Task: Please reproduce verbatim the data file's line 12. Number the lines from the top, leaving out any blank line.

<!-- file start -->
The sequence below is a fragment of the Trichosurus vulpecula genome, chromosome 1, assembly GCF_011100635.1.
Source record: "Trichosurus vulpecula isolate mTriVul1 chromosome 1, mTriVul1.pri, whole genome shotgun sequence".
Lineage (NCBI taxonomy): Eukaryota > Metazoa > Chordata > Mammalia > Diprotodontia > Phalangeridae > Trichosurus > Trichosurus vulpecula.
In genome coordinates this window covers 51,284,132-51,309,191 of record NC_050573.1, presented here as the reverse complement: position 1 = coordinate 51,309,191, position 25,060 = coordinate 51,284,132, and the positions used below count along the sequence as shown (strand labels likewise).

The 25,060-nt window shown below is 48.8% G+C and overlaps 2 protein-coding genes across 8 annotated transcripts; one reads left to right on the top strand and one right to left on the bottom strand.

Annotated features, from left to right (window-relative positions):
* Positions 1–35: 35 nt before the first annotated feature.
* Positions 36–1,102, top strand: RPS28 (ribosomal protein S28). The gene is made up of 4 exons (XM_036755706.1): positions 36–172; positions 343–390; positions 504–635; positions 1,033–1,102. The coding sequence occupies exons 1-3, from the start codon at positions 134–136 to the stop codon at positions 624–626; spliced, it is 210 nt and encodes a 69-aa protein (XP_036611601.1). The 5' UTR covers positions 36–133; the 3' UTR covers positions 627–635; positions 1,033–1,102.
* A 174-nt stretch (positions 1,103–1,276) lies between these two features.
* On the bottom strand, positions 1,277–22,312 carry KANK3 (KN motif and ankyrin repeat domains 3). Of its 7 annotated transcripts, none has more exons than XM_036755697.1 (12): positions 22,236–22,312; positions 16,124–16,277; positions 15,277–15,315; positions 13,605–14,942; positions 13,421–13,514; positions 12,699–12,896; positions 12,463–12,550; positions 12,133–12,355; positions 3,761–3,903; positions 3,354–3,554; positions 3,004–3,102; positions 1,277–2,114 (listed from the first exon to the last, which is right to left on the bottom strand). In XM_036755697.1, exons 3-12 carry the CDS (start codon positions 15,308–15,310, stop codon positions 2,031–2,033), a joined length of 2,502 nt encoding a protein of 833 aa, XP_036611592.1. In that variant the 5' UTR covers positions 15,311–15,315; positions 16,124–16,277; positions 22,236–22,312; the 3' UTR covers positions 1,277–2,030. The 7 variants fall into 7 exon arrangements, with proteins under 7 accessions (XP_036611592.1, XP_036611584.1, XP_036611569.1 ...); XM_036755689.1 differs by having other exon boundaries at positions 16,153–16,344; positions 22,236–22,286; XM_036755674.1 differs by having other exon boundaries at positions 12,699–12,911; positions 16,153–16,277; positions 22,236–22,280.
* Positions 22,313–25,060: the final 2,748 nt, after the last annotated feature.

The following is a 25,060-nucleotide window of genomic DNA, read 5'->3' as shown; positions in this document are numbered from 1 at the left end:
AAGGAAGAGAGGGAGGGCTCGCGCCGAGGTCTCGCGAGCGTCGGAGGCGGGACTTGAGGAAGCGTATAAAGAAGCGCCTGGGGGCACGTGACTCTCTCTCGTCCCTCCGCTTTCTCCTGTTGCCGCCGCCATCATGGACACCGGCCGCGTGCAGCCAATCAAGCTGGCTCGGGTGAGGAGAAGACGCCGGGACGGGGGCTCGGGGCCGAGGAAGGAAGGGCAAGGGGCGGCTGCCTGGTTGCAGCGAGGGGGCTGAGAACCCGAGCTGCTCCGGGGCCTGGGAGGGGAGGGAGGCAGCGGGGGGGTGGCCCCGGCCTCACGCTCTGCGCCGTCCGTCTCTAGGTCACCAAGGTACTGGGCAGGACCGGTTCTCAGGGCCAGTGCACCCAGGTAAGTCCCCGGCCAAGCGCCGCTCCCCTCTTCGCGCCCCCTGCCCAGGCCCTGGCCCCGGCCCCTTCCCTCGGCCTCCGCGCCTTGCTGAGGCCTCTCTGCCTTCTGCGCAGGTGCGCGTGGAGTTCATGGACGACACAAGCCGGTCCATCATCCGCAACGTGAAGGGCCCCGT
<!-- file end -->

The following is a 25,060-nucleotide window of genomic DNA, read 5'->3' as shown; positions in this document are numbered from 1 at the left end: